Angle v. Alameda County Medical Center et al, No. 3:2007cv00250 - Document 106 (N.D. Cal. 2008)

Court Description: ORDER GRANTING DEFENDANTS' MOTION FOR SUMMARY JUDGMENT re 96 . The clerk will close the file. Signed by Judge Susan Illston. (SI, COURT STAFF) (Filed on 11/17/2008) (Additional attachment(s) added on 11/19/2008: # 1 cs) (ys, COURT STAFF).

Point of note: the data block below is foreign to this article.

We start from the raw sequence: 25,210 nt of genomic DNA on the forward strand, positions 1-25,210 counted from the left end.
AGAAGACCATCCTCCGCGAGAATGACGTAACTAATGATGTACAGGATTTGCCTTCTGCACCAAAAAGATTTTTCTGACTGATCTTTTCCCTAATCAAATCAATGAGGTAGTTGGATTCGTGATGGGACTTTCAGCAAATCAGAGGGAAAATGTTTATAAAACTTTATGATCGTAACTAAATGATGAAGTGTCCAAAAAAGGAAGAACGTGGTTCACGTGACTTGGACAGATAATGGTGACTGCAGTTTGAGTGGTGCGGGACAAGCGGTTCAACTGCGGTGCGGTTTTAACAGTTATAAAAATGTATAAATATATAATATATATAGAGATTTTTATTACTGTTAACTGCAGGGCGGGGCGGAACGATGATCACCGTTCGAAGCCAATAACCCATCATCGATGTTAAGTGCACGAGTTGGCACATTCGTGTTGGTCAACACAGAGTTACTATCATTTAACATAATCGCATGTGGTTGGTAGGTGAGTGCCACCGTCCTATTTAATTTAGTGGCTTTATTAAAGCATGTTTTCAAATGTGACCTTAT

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Angle v. Alameda County Medical Center et al Doc. 106 1 2 3 4 5 6 UNITED STATES DISTRICT COURT 7 NORTHERN DISTRICT OF CALIFORNIA 8 9 CHAD RUDOLPHO ANGLE, 11 For the Northern District of California United States District Court 10 No. C 07-250 SI (pr) ORDER GRANTING DEFENDANTS' MOTION FOR SUMMARY JUDGMENT Plaintiff, v. 12 ALAMEDA COUNTY 13 MEDICAL CENTER; et al., 14 Defendant. / 15 16 17 INTRODUCTION This action began in state court and was later removed to federal court because claims 18 under 42 U.S.C. § 1983 presented a federal question. Plaintiff, Chad Angle, initially was 19 represented by counsel but counsel later withdrew from representing him and Angle's efforts to 20 find replacement counsel were unfruitful. Angle now represents himself from the confines of 21 Atascadero State Hospital, where he is incarcerated as a mentally disordered offender. There 22 are two groups of defendants in this action: the mental health defendants and the law 23 enforcement defendants. Angle's complaint alleges claims based on two basic events. First, he 24 claims he did not receive adequate psychiatric care from the mental health defendants when he 25 was taken to the John George Psychiatric Pavilion ("JGPP") following his arrest for assaulting 26 two women in Oakland on October 17, 2005. Second, he claims that, he was subjected to 27 excessive force by the law enforcement defendants at the county jail on October 21, 2005. The 28 Dockets.Justia.com 1 court granted the mental health defendants' motion for judgment on the pleadings on February 2 13, 2008. This matter is now before the court for consideration of the unopposed motion for 3 summary judgment filed by the law enforcement defendants. For the reasons discussed herein, 4 the motion will be granted. 5 6 7 BACKGROUND The remaining defendants are the County of Alameda, Alameda County Sheriff Charles 8 C. Plummer, and Alameda County Sheriff's Deputies Keith Van Dicken, Zahrod Griffin, Vincent 9 Cervelli, Richard Ray, Ryan Peck, Eric Rhienor and Kenneth Braaksma. The claims remaining 11 Alameda County and the Alameda County Sheriff for Monell liability, a respondeat superior For the Northern District of California United States District Court 10 for adjudication are a § 1983 claim for excessive force by the deputies, a § 1983 claim against 12 claim against Alameda County and the Alameda County Sheriff, and a state law claim against 13 the deputies for intentional infliction of emotional distress. The remaining defendants have 14 moved for summary judgment on the ground that they are entitled to judgment as a matter of law 15 on the four claims in the complaint against them. 16 The following facts are undisputed unless otherwise noted: 17 Chad Angle has a serious mental illness. He was 31 years old at the time of the incident 18 at the county jail. When he was 23 years old, he was involuntarily taken to the JGPP, where a 19 doctor told him he had a mental disorder. When he was 27 or 28 years old, he was diagnosed 20 as being bipolar. In the five year period before the incident at the county jail, he had been 21 involuntarily committed to JGPP at least two dozen times. He requires regular doses of 22 medication to control his symptoms, including violent psychotic episodes. 23 On October 17, 2005, Angle was arrested after reportedly attacking two women at a bus 24 stop in Oakland. He explained at his deposition why he attacked the two women: "I felt like I 25 was under extreme mental duress and like I had to do something to change what was happening 26 in my life, what was going on. And for whatever reason I held those people responsible." 27 10/18/07 Angle Depo., RT 37. He was convicted of aggravated assault and apparently is now 28 in custody serving the sentence for that conviction. That was his second felony conviction. 2 1 Upon his arrest for the bus stop attack, he was taken to JGPP for evaluation and released 2 a couple of days later, at which time he was taken to the county jail. In Angle's opinion, he did 3 not receive adequate treatment at JGPP, and that caused his later behavioral problems at the jail. 4 Once he was at the Alameda County Jail, Angle attacked another inmate over a dispute 5 about the television. Angle attacked the other inmate because that inmate would not let Angle 6 change the channel to watch a football game. 7 On October 21, 2005, at about 6:50 p.m., Angle was transported by bus to the Santa Rita 8 facility of the Alameda County Jail after a court appointment. He was housed in administrative 9 segregation because he was perceived to pose a danger. As Angle was being unloaded from the 11 a heightened sense of awareness and concern for his safety because he knew that Angle had been For the Northern District of California United States District Court 10 bus, he stepped toward deputy Van Dicken and spit in his face. Van Dicken was operating with 12 classified as an administrative segregation inmate. Van Dicken provides this undisputed account 13 of the event: "The spit went into my eyes, impairing my vision. My first thought was that Mr. 14 Angle may have spat in my face to distract me and was going to attack me further. I 15 instinctively reacted by hitting Mr. Angle in his face with a straight punch with my right hand, 16 striking him on his left cheek. Mr. Angle lost his balance and fell down the stairs of the bus, 17 landing in the vehicle's sally port." Van Dicken Decl., ¶ 3. Van Dicken exited the bus and 18 restrained Angle with the assistance of other deputies. The other deputies put Angle in restraints 19 while Van Dicken went to the restroom to wash the spit off his face. Angle stated in his 20 deposition that he was not injured during the spitting incident. 21 After Van Dicken washed his face and returned in a few minutes, he and deputies Cervelli 22 and Rheinor carried Angle to a holding cell. Angle's hands and feet were restrained, and he was 23 wearing a spit mask. While being carried, Angle struggled and thrashed his body, trying to kick 24 the escorting officers and break free of their control. Once Angle was placed in the holding cell, 25 deputy Van Dicken contacted the medical staff to check Angle for injuries. The vocational nurse 26 told him that there were no visible injuries to Angle, who was running in place in the holding 27 cell for no apparent reason. The nurse told Van Dicken that Angle had to be moved from the 28 holding cell to the safety cell as a precautionary measure. 3 1 Less than an hour later, at about 7:30 p.m., deputies arrived to try to move Angle from 2 the holding cell to the safety cell. During the move, Angle initially was cooperative, but when 3 they arrived at the safety cell and waited for the door to be opened, Angle began breathing very 4 heavily and trying to free his left hand from the grip of deputy Rheinor. The muscles in Angle's 5 back and arms began to tense up. Angle was moved into the safety cell and laid prone on the 6 floor after which his clothing and restraints were removed. (It was standard procedures to 7 remove the clothes of an inmate placed in the safety cell to prevent the inmate from harming 8 himself in the safety cell. After clothes are removed, the inmate is given a modesty blanket.) 9 After Angle's clothing was taken and his leg and waist restraints were removed, he 11 free himself from their control. The deputies ordered Angle at least twenty times not to move, For the Northern District of California United States District Court 10 became combative. Angle thrashed about on the floor trying to kick the deputies and trying to 12 to stop kicking and resisting, and to lie flat on the floor on his stomach. Angle refused to 13 comply. The deputies wanted him to lie flat on his stomach to give them time to leave the cell 14 before he could get up and attack them again. Angle was sweating profusely as he continued 15 kicking the deputies and rolling from side to side. Because he was naked, sweaty and thrashing 16 about, it was more difficult for deputies to physically control him. When a deputy would loosen 17 his grip, Angle's thrashing and kicking would escalate; this made deputies perceive it to be 18 unsafe to let go of him and leave the cell. 19 At one point in the struggle, Angle freed his left arm from deputy Peck's grip and grabbed 20 Peck's left leg. Angle tried to pull the deputy down to the ground and then tried to bite his leg. 21 Deputy Peck yelled for assistance. He then tried pulling his foot away and dropping to his knees 22 to get Angle to release his grip on his leg, but that did not succeed. Deputy Peck then delivered 23 a knee strike to Angle's torso to try to get Angle to release him. Angle continued to hold onto 24 Peck's leg and appeared unfazed by the knee strike. He continued thrashing and kicking at the 25 deputies. Deputy Peck delivered another knee strike to Angle's torso, but Angle did not release 26 his grip on Peck's leg. 27 Angle continued to thrash about and tried to get off the ground and on to his feet, contrary 28 to the orders to lie flat on his stomach. Deputy Rheinor punched Angle three times in the torso 4 1 to try to get him to stop attacking the deputies. Like deputy Peck's knee strikes, these punches 2 had no effect on Angle, who continued to kick and strike at the deputies. To the deputies, Angle 3 seemed impervious to the pain. 4 Due to Angle's continued struggling, the deputies decided to put him back into restraints. 5 Once Angle was returned to leg and waist restraints, the deputies were able to safely exit the cell. 6 Angle stated that he suffered a broken jaw and other head injuries due to the incidents at the jail. 7 During his deposition, Angle made numerous statements harmful to his claims. He 8 admitted that he did not comply with orders to stop resisting and to lie flat on the ground. He 9 explained: "when I get into situations where I feel disrespected, there usually is – something 11 tone would amount to disrespect toward him and lead him to resist, and that is how he felt on For the Northern District of California United States District Court 10 violent occurs." 10/18/07 Angle Depo., RT 77. He stated that a deputy merely using the wrong 12 October 21 in the safety cell. He admitted he had no evidence to prove his claims against the 13 county or sheriff Plummer, e.g., no evidence of other instances of excessive force, no evidence 14 of a pattern or practice of constitutional violations by deputies, no evidence of deliberate 15 indifference, and no evidence of a failure to take adequate measures to prevent any pattern of 16 misconduct by deputies. Angle did not respond to defendants' requests for admissions, and 17 therefore is deemed to have admitted all the assertions in the requests, which completely 18 undermines any ability to prove his case. 19 20 21 VENUE AND JURISDICTION Venue is proper in the Northern District of California because the events or omissions 22 giving rise to the claims occurred in Alameda County, which is located within the Northern 23 District. See 28 U.S.C. §§ 84, 1391(b). This court has federal question jurisdiction over this 24 action brought under 42 U.S.C. § 1983. See 28 U.S.C. §§ 1331, 1441(b), (c). 25 26 27 LEGAL STANDARD FOR SUMMARY JUDGMENT Summary judgment is proper where the pleadings, discovery and affidavits show that 28 there is "no genuine issue as to any material fact and [that] the moving party is entitled to 5 1 judgment as a matter of law." Fed. R. Civ. P. 56(c). A court will grant summary judgment 2 “against a party who fails to make a showing sufficient to establish the existence of an element 3 essential to that party’s case, and on which that party will bear the burden of proof at trial . . . 4 since a complete failure of proof concerning an essential element of the nonmoving party’s case 5 necessarily renders all other facts immaterial.” Celotex Corp. v. Catrett, 477 U.S. 317, 322-23 6 (1986). A fact is material if it might affect the outcome of the lawsuit under governing law, and 7 a dispute about such a material fact is genuine “if the evidence is such that a reasonable jury 8 could return a verdict for the nonmoving party.” Anderson v. Liberty Lobby, Inc., 477 U.S. 242, 9 248 (1986). Generally, when a party challenges the merits of the opponent's claim, the moving party 11 bears the initial burden of identifying those portions of the record which demonstrate the absence For the Northern District of California United States District Court 10 12 of a genuine issue of material fact. The burden then shifts to the nonmoving party to "go beyond 13 the pleadings, and by his own affidavits, or by the 'depositions, answers to interrogatories, or 14 admissions on file,' designate 'specific facts showing that there is a genuine issue for trial.'" 15 Celotex, 477 U.S. at 324 (citations omitted). 16 A verified complaint may be used as an opposing affidavit under Rule 56, as long as it 17 is based on personal knowledge and sets forth specific facts admissible in evidence. Schroeder 18 v. McDonald, 55 F.3d 454, 460 & nn.10-11 (9th Cir. 1995) (treating plaintiff's verified 19 complaint as opposing affidavit where, even though verification not in conformity with 28 20 U.S.C. § 1746, plaintiff stated under penalty of perjury that contents were true and correct, and 21 allegations were not based purely on his belief but on his personal knowledge). The complaint 22 was not made under penalty of perjury and therefore is not considered as evidence. 23 The court's function on a summary judgment motion is not to make credibility 24 determinations or weigh conflicting evidence with respect to a disputed material fact. See T.W. 25 Elec. Serv. v. Pacific Elec. Contractors Ass'n, 809 F.2d 626, 630 (9th Cir. 1987). The evidence 26 must be viewed in the light most favorable to the nonmoving party, and inferences to be drawn 27 from the facts must be viewed in a light most favorable to the nonmoving party. Id. at 631. 28 6 1 DISCUSSION 2 A. Excessive Force Claim 3 The Due Process Clause of the Fourteenth Amendment protects a post-arraignment 4 pretrial detainee from the use of force that amounts to punishment. Graham v. Connor, 490 U.S. 5 386, 395 n.10 (1989) (citing Bell v. Wolfish, 441 U.S. 520, 535-39 (1979)). If a particular 6 condition or restriction of pretrial detention is reasonably related to a legitimate governmental 7 objective, it does not, without more, amount to "punishment." Bell, 441 U.S. at 539. For 8 example, states must be able to take steps to maintain security and order at pretrial facilities, and 9 restraints that are reasonably related to a facility's interest in maintaining jail security are not, 11 For the Northern District of California United States District Court 10 without more, unconstitutional punishment. See id. at 540. For convicted prisoners, to whom the Eighth Amendment applies, the Supreme Court has 12 held that whenever prison officials stand accused of using excessive physical force, “the core 13 judicial inquiry is . . . whether force was applied in a good-faith effort to maintain or restore 14 discipline, or maliciously and sadistically to cause harm." Hudson v. McMillian, 503 U.S. 1, 6-7 15 (1992). In determining whether the use of force was for the purpose of maintaining or restoring 16 discipline, or for the malicious and sadistic purpose of causing harm, a court may evaluate the 17 need for application of force, the relationship between that need and the amount of force used, 18 the extent of any injury inflicted, the threat reasonably perceived by the responsible officials, and 19 any efforts made to temper the severity of a forceful response. Id. at 7. It is not necessary that 20 a prisoner have suffered significant injury in order to prevail on an Eighth Amendment claim for 21 use of excessive force, but the Eighth Amendment necessarily excludes from constitutional 22 recognition de minimis uses of force, provided that the use of force is not of a sort repugnant to 23 the conscience of mankind. Id. 9-10. Although a prisoner may believe that his rights were 24 violated, "not every push or shove . . . violates [his] constitutional rights." Id. at 9 (citation 25 omitted). 26 Several circuits have held that the Hudson analysis also applies to excessive force claims 27 brought by pretrial detainees under the Fourteenth Amendment. See United States v. Walsh, 194 28 F.3d 37, 48 (2d Cir. 1999); Riley v. Dorton, 115 F.3d 1159, 1167 (4th Cir.), cert. denied, 522 7 1 U.S. 1030 (1997). Although the Ninth Circuit has not addressed the issue, it has routinely used 2 the Eighth Amendment as a benchmark for evaluating claims brought by pretrial detainees. See, 3 e.g., Redman v. County of San Diego, 942 F.2d 1435, 1443 (9th Cir. 1991) (en banc), cert. 4 denied, 502 U.S. 1074 (1992) (pretrial detainee alleging due process violation when attacked by 5 other inmates must show deliberate indifference to personal security as would a prisoner 6 bringing such claim under 8th Amendment). 7 Angle has failed to show a triable issue of fact on his claim that the defendant deputies 8 used excessive force on him on October 21, 2005. Angle did not oppose the motion for 9 summary judgment, although the court imposed a deadline that allowed him two months to 11 would be filed. It was not. Angle's complaint was not verified, so it may not be considered as For the Northern District of California United States District Court 10 prepare his opposition and waited an additional month after that deadline to see if anything 12 evidence in opposition to defendants' motion. There thus is no evidence from Angle and the 13 defendants' evidence is uncontroverted. 14 On the undisputed evidence, defendants are entitled to judgment as a matter of law on the 15 excessive force claim. Under the circumstances that presented themselves to the defendant 16 deputies, hitting Angle did not amount to excessive force. Deputy Van Dicken hit Angle once 17 in the face after Angle moved toward him and spit in his face and eyes. The evidence is 18 undisputed that, at the time he hit Angle, deputy Van Dicken thought that Angle may have spat 19 in his face to distract him and intended to attack him further. The spitting was unprovoked. The 20 evidence indicates this was a quick exchange; once Van Dicken hit Angle, and Angle fell down 21 the stairs, Van Dicken did not continue to hit him. 22 As to the incident in the safety cell, the defendants' argument is much stronger, and their 23 entitlement to judgment as a matter of law is much clearer. Hitting the violent and combative 24 inmate was done for the purpose of restoring order rather than for the malicious and sadistic 25 purpose of causing harm. There was a need for force, as Angle was indisputably resisting the 26 deputy's efforts to restrain him, trying to kick them, trying to break free from them, and trying 27 to bite one deputy's leg. The amount of force used was reasonable in relation to the need, as 28 there was a violent struggling inmate who refused to comply with orders. The deputies were in 8 1 close contact with him and could not attempt to back away from Angle and exit the cell until 2 Angle was subdued or voluntarily ceased struggling – and he refused to do the latter. As to the 3 injuries suffered, the evidence is weak: Angle stated at his deposition that he suffered various 4 head injuries, including a broken jaw, but provided no medical records in support of his assertion 5 and provided no evidence that the injuries stemmed from any particular defendant's actions as 6 opposed to his violent efforts to resist the deputies. See Arpin v. Santa Clara Valley Transp. 7 Agency, 261 F.3d 912, 922 (9th Cir. 2001) (allegations of injury without medical records or 8 other evidence of injury insufficient to establish excessive force claim under 4th Amendment). 9 The undisputed evidence is that the deputies perceived the violently struggling inmate to pose 11 attempted to temper the severity of their response by giving Angle numerous oral commands to For the Northern District of California United States District Court 10 a threat, such that they could not extricate themselves from the cell safely. The deputies 12 stop fighting and lie on his stomach before using force on him. The deputies thought the force 13 used appeared to have little effect in subduing Angle, as he seemed impervious to pain and did 14 not stop resisting. The steps taken to restrain the violently defiant inmate were reasonably 15 related to the jail's interest in maintaining jail security. On the evidence in the record, no 16 reasonable jury could conclude that the deputies' use of force on Angle was malicious and 17 sadistic or amounted to punishment prohibited by the Fourteenth Amendment. The deputy 18 defendants are entitled to judgment as a matter of law on Angle's Fourteenth Amendment claim. 19 The deputy defendants also are entitled to qualified immunity against the Fourteenth 20 Amendment claim. The defense of qualified immunity protects “government officials . . . from 21 liability for civil damages insofar as their conduct does not violate clearly established statutory 22 or constitutional rights of which a reasonable person would have known.” Harlow v. Fitzgerald, 23 457 U.S. 800, 818 (1982). To determine whether an official is entitled to qualified immunity, 24 the court must decide whether the facts alleged show the official’s conduct violated a 25 constitutional right; and, if so, whether it would be clear to a reasonable officer that his conduct 26 was unlawful in the situation he confronted. Saucier v. Katz, 533 U.S. 194, 201 (2001). The 27 first prong is a threshold question; “if no constitutional right would have been violated were the 28 allegations established, there is no necessity for further inquiries concerning qualified 9 1 immunity.” Id. Angle's claim falters on the first prong because there was not a constitutional 2 violation. Even assuming arguendo that there was a violation of his constitutional rights, Angle's 3 claim would fail on the second prong. The qualified immunity inquiry is deferential to the 4 government official; "[t]he scenario may look different when gauged against the '20/20 vision 5 of hindsight,' but [a court] must look at the situation as a reasonable officer in [the deputy's] 6 position could have perceived it." Marquez v. Gutierrez, 322 F.3d 689, 693 (9th Cir.), cert. 7 denied, 540 U.S. 1073 (2003). As to the spitting incident, the evidence is undisputed that Angle 8 had spit in deputy Van Dicken's face without provocation and Van Dicken was concerned there 9 would be a further attack. As to the safety cell incident, the evidence is undisputed that Angle 11 undisputed facts, it would not have been clear to a reasonable officer that it was unlawful to use For the Northern District of California United States District Court 10 violently struggled to hurt and resist the deputies when he was put in the safety cell. Under these 12 knee strikes and punches to subdue the inmate. The deputies are entitled to qualified immunity 13 as a matter of law. 14 15 B. Intentional Infliction Of Emotional Distress Claim 16 The elements of California's tort of intentional infliction of emotional distress are 17 "(1) extreme and outrageous conduct by the defendant with the intention of causing, or reckless 18 disregard of the probability of causing, emotional distress; (2) the plaintiff's suffering severe or 19 extreme emotional distress; (3) and actual and proximate causation of the emotional distress by 20 the defendant's outrageous conduct." Cervantez v. J.C. Penney Co., Inc., 24 Cal. 3d 579, 593 21 (1979). Defendants are entitled to judgment as a matter of law on this claim because plaintiff 22 has provided no evidence in support of any of the elements of the claim. On the undisputed 23 evidence, no reasonable jury could find in Angle's favor on this claim. 24 25 C. Claims Against County And Sheriff 26 Local governments are "persons" subject to liability under 42 U.S.C. § 1983 where 27 official policy or custom causes a constitutional tort, see Monell v. Dep't of Social Servs., 436 28 U.S. 658, 690 (1978); however, a municipality may not be held vicariously liable for the 10 1 unconstitutional acts of its employees under the theory of respondeat superior, see Board of 2 County Comm'rs v. Brown, 520 U.S. 397, 403 (1997); Monell, 436 U.S. at 691. To impose 3 municipal liability under § 1983 for a violation of constitutional rights, a plaintiff must show: 4 (1) that the plaintiff possessed a constitutional right of which he or she was deprived; (2) that the 5 municipality had a policy; (3) that the policy amounted to deliberate indifference to the plaintiff's 6 constitutional rights; and (4) that the policy was the moving force behind the constitutional 7 violation. See Plumeau v. School Dist. #40 County of Yamhill, 130 F.3d 432, 438 (9th Cir. 8 1997). 9 A municipality may be liable for constitutional violations resulting from its failure to train 11 of the people with whom the municipality comes into contact. See City of Canton v. Harris, 489 For the Northern District of California United States District Court 10 its workers where the inadequacy of the training amounts to deliberate indifference to the rights 12 U.S. 378, 388 (1989); Van Ort v. Estate of Stanewich, 92 F.3d 831, 835 (9th Cir. 1996), cert. 13 denied, 519 U.S. 1111 (1997); Mackinney v. Nielsen, 69 F.3d 1002, 1010 (9th Cir. 1995). Only 14 where a failure to train reflects a "'deliberate' or 'conscious' choice" by a municipality can it be 15 thought of as a municipality's policy or custom that can support liability under § 1983. See 16 Harris, 489 U.S. at 389. It is not enough to simply say that a training program represents a 17 policy for which the municipality is responsible. 18 19 20 21 22 23 That much may be true. The issue in a case like this one, however, is whether that training program is adequate; and if it is not, the question becomes whether such inadequate training can justifiably be said to represent "city policy." It may seem contrary to common sense to assert that a municipality will actually have a policy of not taking reasonable steps to train its employees. But it may happen that in light of the duties assigned to specific officers or employees the need for more or different training is so obvious, and the inadequacy so likely to result in the violation of constitutional rights, that the policymakers of the city can reasonably be said to have been deliberately indifferent to the need. In that event, the failure to provide proper training may fairly be said to represent a policy for which the city is responsible, and for which the city may be held liable if it actually causes injury. 24 Id. at 389-90. The appropriate inquiry on the causation issue is whether the injury would have 25 been avoided "had the employee been trained under a program that was not deficient in the 26 identified respect." Id. at 391. But-for causation is not enough; "[r]ather, the policy must be the 27 proximate cause of the section 1983 injury." Van Ort, 92 F.3d at 837. As in traditional tort 28 11 1 cases, an intervening cause may break the chain of proximate causation in a § 1983 action. See 2 id. (defendant's unforeseeable private acts defeated proximate cause connecting county's alleged 3 negligence to plaintiffs' injuries). Rigorous standards of culpability and causation must be 4 applied to ensure that a municipality will not be held liable solely for the actions of its employee 5 on a prohibited respondeat superior theory. See Board of County Comm'rs v. Brown, 520 U.S. 6 at 405. 7 The starting point here is to note the limited nature of the liability question. Alameda 8 County and its Sheriff cannot be held liable merely because they employed the other defendants 9 -- that would be impermissible respondeat superior liability. See Monell, 436 U.S. at 694. 11 liability even if their employees engaged in unconstitutional behavior if the municipal entities For the Northern District of California United States District Court 10 Because there is no potential for respondeat superior liability, the County and Sheriff can avoid 12 can show they were not liable on a policy or failure-to-train theory. 13 Angle fails to produce evidence sufficient to raise a triable issue of fact on his Monell 14 claim. No reasonable jury could conclude that the County or Sheriff had a policy that amounted 15 to deliberate indifference to Angle's constitutional rights and was the moving force behind a 16 violation of his constitutional rights. The County and Sheriff have identified the portions of the 17 record which demonstrate the absence of a genuine issue of material fact that there was a policy 18 that amounted to deliberate indifference to Angle's constitutional rights and that the policy was 19 the moving force behind the alleged constitutional violation. Angle does not meet his burden 20 to designate specific facts showing that there is a genuine issue for trial on these essential 21 elements of his claim. The County and the Sheriff are entitled to judgment as a matter of law. 22 / / / 23 / / / 24 25 26 27 28 12 1 2 CONCLUSION Defendants' motion for summary judgment is GRANTED. (Docket # 96.) Now that the 3 claims against both the law enforcement defendants and the medical defendants have been 4 adjudicated in favor of the defendants, judgment will be entered in all defendants' favor and 5 against plaintiff. The clerk will close the file. 6 IT IS SO ORDERED. 7 Dated: November 17, 2008 _______________________ SUSAN ILLSTON United States District Judge 8 9 11 For the Northern District of California United States District Court 10 12 13 14 15 16 17 18 19 20 21 22 23 24 25 26 27 28 13